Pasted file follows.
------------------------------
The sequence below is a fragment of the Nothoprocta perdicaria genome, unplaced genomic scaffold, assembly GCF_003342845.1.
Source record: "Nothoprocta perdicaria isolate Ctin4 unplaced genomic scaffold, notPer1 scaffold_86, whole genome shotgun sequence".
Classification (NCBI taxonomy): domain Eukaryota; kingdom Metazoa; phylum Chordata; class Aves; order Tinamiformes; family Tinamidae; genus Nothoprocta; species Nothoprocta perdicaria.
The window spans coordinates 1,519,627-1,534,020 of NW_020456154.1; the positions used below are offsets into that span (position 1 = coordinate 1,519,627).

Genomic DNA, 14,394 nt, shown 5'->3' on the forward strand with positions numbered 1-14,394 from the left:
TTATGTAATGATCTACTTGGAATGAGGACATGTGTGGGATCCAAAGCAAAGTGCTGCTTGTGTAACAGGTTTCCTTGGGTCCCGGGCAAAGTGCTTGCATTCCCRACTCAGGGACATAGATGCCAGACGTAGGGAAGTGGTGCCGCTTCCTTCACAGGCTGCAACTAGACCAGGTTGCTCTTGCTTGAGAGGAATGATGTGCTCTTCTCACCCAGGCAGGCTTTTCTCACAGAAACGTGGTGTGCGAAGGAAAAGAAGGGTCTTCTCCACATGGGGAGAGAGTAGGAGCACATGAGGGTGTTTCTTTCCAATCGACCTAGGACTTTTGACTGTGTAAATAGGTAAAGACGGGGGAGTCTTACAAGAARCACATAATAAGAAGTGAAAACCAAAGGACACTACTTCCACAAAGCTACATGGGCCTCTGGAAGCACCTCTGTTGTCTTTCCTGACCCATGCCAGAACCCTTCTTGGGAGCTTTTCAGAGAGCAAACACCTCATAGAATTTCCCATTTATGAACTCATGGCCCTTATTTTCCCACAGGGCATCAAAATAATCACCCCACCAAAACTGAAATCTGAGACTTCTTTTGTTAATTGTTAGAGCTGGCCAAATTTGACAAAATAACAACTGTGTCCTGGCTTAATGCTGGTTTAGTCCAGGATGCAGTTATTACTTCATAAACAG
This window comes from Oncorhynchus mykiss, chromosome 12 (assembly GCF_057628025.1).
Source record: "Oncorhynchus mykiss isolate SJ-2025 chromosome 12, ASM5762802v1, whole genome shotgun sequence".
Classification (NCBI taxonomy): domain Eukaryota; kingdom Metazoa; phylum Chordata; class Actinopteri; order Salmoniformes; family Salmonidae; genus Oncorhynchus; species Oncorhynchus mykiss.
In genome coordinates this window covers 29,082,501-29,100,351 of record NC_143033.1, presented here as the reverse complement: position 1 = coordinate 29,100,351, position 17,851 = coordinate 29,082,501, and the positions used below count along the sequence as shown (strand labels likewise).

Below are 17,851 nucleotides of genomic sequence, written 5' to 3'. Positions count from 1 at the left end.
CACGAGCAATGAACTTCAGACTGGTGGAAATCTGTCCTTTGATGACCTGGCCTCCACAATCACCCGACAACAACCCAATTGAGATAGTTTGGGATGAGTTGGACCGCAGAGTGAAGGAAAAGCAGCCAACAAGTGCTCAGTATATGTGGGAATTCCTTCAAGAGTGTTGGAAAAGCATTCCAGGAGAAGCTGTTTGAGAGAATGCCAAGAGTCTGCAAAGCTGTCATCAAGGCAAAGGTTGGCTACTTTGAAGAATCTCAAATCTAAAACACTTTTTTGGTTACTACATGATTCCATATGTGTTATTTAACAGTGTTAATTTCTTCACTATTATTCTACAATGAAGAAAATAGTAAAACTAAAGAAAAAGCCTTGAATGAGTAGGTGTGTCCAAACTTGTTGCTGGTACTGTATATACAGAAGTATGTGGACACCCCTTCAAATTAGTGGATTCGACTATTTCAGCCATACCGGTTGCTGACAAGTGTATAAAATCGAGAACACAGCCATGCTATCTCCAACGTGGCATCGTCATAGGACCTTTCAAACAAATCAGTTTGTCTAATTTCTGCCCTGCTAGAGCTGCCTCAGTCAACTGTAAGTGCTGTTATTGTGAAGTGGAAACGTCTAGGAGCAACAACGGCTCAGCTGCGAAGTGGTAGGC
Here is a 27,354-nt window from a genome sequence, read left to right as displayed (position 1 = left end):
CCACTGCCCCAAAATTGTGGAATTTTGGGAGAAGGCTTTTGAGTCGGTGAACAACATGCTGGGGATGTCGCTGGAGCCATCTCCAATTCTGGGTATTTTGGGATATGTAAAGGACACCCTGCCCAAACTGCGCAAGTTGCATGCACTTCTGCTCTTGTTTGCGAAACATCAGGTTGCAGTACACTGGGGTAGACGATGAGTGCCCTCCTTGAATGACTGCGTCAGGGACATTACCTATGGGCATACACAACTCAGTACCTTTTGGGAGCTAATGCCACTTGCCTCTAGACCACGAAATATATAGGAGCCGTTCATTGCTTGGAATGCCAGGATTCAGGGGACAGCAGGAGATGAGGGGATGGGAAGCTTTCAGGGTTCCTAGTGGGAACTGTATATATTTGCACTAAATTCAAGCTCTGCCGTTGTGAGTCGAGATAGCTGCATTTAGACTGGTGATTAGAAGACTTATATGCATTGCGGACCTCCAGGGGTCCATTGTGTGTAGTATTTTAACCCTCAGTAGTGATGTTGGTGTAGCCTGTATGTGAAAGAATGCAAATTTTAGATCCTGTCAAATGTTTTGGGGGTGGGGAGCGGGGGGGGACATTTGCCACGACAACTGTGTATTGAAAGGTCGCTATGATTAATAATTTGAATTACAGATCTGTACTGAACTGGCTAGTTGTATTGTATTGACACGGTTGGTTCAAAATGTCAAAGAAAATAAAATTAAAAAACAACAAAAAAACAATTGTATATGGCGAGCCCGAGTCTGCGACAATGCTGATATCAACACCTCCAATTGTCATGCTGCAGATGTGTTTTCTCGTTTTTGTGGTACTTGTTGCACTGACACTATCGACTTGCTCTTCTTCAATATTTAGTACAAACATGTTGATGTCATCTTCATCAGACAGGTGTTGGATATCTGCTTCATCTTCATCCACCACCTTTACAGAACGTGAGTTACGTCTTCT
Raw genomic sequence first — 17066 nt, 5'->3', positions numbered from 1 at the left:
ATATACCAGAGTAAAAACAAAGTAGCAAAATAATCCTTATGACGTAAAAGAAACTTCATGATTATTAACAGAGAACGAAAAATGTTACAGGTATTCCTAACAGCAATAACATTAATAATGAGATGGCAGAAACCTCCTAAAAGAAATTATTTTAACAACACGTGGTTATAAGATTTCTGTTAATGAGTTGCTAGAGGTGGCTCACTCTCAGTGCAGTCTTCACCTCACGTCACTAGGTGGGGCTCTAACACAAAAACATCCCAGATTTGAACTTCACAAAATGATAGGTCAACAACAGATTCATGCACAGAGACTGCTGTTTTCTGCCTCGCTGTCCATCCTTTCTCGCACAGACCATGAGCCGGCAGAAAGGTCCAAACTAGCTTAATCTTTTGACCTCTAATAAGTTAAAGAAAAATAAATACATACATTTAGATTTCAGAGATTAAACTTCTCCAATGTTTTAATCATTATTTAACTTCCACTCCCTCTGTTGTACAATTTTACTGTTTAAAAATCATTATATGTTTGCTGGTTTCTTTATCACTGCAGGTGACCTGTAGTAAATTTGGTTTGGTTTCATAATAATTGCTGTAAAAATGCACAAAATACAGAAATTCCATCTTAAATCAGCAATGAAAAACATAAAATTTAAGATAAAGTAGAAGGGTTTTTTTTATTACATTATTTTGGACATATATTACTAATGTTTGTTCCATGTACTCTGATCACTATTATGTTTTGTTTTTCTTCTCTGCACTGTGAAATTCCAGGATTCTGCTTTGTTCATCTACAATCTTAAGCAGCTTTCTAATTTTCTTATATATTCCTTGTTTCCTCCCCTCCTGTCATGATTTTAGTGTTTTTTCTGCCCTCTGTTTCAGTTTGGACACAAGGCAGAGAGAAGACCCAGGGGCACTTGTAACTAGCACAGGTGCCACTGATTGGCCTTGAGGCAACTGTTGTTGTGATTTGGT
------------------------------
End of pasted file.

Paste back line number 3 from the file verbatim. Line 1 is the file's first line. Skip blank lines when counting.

Classification (NCBI taxonomy): domain Eukaryota; kingdom Metazoa; phylum Chordata; class Aves; order Tinamiformes; family Tinamidae; genus Nothoprocta; species Nothoprocta perdicaria.